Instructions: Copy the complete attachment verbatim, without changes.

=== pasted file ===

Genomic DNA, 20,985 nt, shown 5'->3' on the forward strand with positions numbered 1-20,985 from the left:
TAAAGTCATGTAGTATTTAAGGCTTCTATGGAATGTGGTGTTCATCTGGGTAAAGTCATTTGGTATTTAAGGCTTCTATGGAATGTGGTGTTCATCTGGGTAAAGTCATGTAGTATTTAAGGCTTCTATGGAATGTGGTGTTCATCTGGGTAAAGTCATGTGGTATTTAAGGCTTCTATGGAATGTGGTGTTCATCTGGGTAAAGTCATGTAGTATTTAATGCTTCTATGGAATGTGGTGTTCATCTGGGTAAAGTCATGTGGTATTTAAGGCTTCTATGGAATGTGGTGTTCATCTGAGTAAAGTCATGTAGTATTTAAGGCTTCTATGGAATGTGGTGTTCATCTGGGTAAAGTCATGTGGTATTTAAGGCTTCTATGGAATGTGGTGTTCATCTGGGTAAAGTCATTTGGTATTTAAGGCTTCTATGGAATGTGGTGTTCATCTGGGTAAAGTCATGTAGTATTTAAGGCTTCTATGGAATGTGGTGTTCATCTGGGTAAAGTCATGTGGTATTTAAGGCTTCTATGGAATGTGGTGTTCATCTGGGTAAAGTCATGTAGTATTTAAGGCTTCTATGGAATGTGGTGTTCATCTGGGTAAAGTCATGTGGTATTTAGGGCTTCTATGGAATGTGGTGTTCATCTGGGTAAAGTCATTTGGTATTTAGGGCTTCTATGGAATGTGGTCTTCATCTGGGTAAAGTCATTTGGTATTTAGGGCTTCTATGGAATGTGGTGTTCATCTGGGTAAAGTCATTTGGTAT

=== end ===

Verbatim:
Genomic DNA, 20,985 nt, shown 5'->3' on the forward strand with positions numbered 1-20,985 from the left:
TAAAGTCATGTAGTATTTAAGGCTTCTATGGAATGTGGTGTTCATCTGGGTAAAGTCATTTGGTATTTAAGGCTTCTATGGAATGTGGTGTTCATCTGGGTAAAGTCATGTAGTATTTAAGGCTTCTATGGAATGTGGTGTTCATCTGGGTAAAGTCATGTGGTATTTAAGGCTTCTATGGAATGTGGTGTTCATCTGGGTAAAGTCATGTAGTATTTAATGCTTCTATGGAATGTGGTGTTCATCTGGGTAAAGTCATGTGGTATTTAAGGCTTCTATGGAATGTGGTGTTCATCTGAGTAAAGTCATGTAGTATTTAAGGCTTCTATGGAATGTGGTGTTCATCTGGGTAAAGTCATGTGGTATTTAAGGCTTCTATGGAATGTGGTGTTCATCTGGGTAAAGTCATTTGGTATTTAAGGCTTCTATGGAATGTGGTGTTCATCTGGGTAAAGTCATGTAGTATTTAAGGCTTCTATGGAATGTGGTGTTCATCTGGGTAAAGTCATGTGGTATTTAAGGCTTCTATGGAATGTGGTGTTCATCTGGGTAAAGTCATGTAGTATTTAAGGCTTCTATGGAATGTGGTGTTCATCTGGGTAAAGTCATGTGGTATTTAGGGCTTCTATGGAATGTGGTGTTCATCTGGGTAAAGTCATTTGGTATTTAGGGCTTCTATGGAATGTGGTCTTCATCTGGGTAAAGTCATTTGGTATTTAGGGCTTCTATGGAATGTGGTGTTCATCTGGGTAAAGTCATTTGGTAT